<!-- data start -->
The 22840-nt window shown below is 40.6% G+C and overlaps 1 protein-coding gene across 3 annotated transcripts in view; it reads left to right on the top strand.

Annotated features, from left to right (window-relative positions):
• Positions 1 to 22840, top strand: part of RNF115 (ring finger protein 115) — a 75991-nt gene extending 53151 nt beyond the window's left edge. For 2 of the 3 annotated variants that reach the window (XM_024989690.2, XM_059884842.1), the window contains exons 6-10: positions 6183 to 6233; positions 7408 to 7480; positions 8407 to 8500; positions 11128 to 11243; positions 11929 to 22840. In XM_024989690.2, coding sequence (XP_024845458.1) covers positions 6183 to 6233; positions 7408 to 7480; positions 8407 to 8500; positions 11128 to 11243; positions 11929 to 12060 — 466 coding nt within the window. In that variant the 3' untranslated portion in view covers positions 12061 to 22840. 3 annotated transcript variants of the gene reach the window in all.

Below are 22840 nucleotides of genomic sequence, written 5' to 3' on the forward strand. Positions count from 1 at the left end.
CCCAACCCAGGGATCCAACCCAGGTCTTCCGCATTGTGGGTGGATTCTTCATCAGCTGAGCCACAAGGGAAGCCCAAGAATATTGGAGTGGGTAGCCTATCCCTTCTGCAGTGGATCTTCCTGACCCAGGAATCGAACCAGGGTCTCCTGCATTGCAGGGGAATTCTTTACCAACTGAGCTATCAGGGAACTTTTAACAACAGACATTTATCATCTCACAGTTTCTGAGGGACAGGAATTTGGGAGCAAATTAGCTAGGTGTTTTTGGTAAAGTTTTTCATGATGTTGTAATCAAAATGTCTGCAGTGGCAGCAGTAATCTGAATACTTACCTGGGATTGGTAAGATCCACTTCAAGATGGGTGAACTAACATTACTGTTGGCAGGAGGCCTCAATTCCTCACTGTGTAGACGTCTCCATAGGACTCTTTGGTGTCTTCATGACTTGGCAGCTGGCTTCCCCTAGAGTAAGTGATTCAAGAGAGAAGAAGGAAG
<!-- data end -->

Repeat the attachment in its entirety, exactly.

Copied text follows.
The 22840-nt window shown below is 40.6% G+C and overlaps 1 protein-coding gene across 3 annotated transcripts in view; it reads left to right on the top strand.

Annotated features, from left to right (window-relative positions):
• Positions 1 to 22840, top strand: part of RNF115 (ring finger protein 115) — a 75991-nt gene extending 53151 nt beyond the window's left edge. For 2 of the 3 annotated variants that reach the window (XM_024989690.2, XM_059884842.1), the window contains exons 6-10: positions 6183 to 6233; positions 7408 to 7480; positions 8407 to 8500; positions 11128 to 11243; positions 11929 to 22840. In XM_024989690.2, coding sequence (XP_024845458.1) covers positions 6183 to 6233; positions 7408 to 7480; positions 8407 to 8500; positions 11128 to 11243; positions 11929 to 12060 — 466 coding nt within the window. In that variant the 3' untranslated portion in view covers positions 12061 to 22840. 3 annotated transcript variants of the gene reach the window in all.

Below are 22840 nucleotides of genomic sequence, written 5' to 3' on the forward strand. Positions count from 1 at the left end.
CCCAACCCAGGGATCCAACCCAGGTCTTCCGCATTGTGGGTGGATTCTTCATCAGCTGAGCCACAAGGGAAGCCCAAGAATATTGGAGTGGGTAGCCTATCCCTTCTGCAGTGGATCTTCCTGACCCAGGAATCGAACCAGGGTCTCCTGCATTGCAGGGGAATTCTTTACCAACTGAGCTATCAGGGAACTTTTAACAACAGACATTTATCATCTCACAGTTTCTGAGGGACAGGAATTTGGGAGCAAATTAGCTAGGTGTTTTTGGTAAAGTTTTTCATGATGTTGTAATCAAAATGTCTGCAGTGGCAGCAGTAATCTGAATACTTACCTGGGATTGGTAAGATCCACTTCAAGATGGGTGAACTAACATTACTGTTGGCAGGAGGCCTCAATTCCTCACTGTGTAGACGTCTCCATAGGACTCTTTGGTGTCTTCATGACTTGGCAGCTGGCTTCCCCTAGAGTAAGTGATTCAAGAGAGAAGAAGGAAG